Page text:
EDITOR: | June 20th, 2017 | 2 Comments

In Search of Excellence – Introduction – Part 2

| June 20, 2017 | 2 Comments

Let’s continue. Last “In Search of Excellence” article (Part 1) we discussed culture as:

“The way things are done around here. It’s who we are, it’s what we believe, it’s what we stand for and at the end of the day, it’s the way we operate.”

I presented you with the first of four situations where you may see excellence as a result of culture in play and what it may look like. And I asked you to think of remaining three situations of where you might see excellence. Well let’s look at those situations.

Situation Two: Feasibility Study Developer, new technology, new industry to the area, new risks, maybe competing with the Chinese. What would excellence look like? Why? Because this is what a Feasibility Study Developer must establish as it’s culture from day one if it wants to have a culture of excellence going forward.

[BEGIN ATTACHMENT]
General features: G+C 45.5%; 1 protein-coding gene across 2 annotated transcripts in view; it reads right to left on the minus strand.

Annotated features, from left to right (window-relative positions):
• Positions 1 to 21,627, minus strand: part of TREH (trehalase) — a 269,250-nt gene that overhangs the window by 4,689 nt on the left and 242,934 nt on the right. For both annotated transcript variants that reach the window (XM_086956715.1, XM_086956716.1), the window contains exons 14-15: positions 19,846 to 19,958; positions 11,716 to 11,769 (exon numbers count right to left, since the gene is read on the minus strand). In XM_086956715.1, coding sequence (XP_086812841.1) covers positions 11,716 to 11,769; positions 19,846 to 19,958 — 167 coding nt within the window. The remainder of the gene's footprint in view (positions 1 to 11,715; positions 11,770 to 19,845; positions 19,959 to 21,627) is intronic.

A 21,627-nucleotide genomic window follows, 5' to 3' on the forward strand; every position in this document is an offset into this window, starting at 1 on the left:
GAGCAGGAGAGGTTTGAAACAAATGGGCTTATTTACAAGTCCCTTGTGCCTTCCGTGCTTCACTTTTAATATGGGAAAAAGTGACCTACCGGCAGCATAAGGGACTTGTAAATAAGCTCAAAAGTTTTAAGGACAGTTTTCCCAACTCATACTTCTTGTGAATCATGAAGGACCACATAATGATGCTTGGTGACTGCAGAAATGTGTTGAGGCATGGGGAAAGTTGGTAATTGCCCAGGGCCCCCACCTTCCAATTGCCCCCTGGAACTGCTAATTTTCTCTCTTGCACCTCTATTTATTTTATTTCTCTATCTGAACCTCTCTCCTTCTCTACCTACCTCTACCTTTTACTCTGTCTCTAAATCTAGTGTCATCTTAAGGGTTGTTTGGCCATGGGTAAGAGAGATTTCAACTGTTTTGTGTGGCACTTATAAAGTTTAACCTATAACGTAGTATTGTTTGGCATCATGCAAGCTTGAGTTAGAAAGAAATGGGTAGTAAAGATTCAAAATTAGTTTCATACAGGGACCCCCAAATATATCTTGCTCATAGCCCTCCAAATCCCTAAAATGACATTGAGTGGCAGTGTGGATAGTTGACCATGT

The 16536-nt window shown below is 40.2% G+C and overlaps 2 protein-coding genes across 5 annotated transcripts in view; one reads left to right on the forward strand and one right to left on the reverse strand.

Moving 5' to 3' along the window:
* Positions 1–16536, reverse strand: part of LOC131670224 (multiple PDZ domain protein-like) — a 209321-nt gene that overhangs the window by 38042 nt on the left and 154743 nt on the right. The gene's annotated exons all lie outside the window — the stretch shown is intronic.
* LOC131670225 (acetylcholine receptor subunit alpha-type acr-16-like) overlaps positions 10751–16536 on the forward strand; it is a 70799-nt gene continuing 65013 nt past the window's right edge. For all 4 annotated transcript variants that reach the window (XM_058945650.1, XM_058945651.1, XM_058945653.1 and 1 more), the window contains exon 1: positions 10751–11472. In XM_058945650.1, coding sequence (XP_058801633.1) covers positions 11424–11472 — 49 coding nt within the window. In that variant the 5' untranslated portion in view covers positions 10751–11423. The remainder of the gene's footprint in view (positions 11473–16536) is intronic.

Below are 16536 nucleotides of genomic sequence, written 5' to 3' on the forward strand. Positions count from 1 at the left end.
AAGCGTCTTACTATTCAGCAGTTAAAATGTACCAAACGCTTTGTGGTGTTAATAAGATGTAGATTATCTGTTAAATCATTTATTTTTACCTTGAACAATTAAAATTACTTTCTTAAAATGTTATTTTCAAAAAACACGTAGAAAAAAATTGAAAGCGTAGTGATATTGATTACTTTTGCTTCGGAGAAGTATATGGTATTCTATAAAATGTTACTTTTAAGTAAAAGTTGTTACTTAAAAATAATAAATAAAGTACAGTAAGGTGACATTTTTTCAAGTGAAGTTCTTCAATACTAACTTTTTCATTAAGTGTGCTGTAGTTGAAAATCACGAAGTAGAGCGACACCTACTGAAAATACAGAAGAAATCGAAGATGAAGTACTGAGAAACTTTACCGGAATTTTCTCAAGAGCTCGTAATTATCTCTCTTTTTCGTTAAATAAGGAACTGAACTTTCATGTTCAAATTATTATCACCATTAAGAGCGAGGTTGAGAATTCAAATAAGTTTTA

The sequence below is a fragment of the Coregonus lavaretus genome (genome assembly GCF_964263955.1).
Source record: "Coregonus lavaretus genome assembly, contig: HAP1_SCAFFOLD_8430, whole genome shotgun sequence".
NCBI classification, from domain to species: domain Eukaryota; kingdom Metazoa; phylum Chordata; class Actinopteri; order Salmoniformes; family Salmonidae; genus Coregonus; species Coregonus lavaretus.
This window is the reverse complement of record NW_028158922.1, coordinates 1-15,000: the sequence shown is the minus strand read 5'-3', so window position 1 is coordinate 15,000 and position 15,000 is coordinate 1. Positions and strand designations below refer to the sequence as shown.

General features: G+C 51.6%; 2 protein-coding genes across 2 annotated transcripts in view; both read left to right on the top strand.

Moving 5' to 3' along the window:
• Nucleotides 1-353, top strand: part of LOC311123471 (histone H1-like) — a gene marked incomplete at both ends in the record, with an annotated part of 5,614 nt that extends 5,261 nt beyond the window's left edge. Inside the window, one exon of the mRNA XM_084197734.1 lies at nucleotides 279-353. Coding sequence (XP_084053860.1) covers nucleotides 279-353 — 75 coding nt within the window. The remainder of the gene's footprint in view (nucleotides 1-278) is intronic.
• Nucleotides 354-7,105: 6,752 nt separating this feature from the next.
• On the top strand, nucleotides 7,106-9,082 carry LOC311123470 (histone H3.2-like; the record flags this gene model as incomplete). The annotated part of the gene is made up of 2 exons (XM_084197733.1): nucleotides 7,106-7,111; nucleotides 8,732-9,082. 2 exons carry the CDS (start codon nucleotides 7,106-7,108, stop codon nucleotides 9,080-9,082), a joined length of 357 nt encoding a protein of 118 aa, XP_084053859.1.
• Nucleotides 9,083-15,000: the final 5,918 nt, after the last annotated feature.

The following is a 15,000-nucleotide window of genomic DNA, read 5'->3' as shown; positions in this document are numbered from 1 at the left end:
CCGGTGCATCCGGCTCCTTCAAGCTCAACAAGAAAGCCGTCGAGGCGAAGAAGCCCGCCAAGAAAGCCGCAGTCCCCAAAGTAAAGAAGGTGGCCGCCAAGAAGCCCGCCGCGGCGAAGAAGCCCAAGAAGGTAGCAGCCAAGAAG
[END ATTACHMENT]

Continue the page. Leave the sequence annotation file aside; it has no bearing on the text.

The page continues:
There are many ways to demonstrate excellence at the Feasibility Study phase. But there are problems afoot! Costs! Both for the Study and the eventual CAPEX. How do you demonstrate that excellence to a better goal is advantageous rather than a fit-for-purpose design? How do you get approval for excellence in safety management rather than a system that just meets all regulatory standards? How you perhaps delay the Study whilst visiting similar projects to identify best environmental practices? As a Project Manager, you have to set the rules for these questions. But the rules have to comply to the values of the business. So you have to ask the questions. Each and every one of them. So what would you be asking for?

For a start – Organisational Structure – as a minimum, the senior staff should be already on board who have responsibility to build, commission and operate the eventual project. Their understanding of, their acceptance of, and their commitment to, the excellence demands approved by the Board and that are fully costed in the Feasibility Study budget, is mandatory.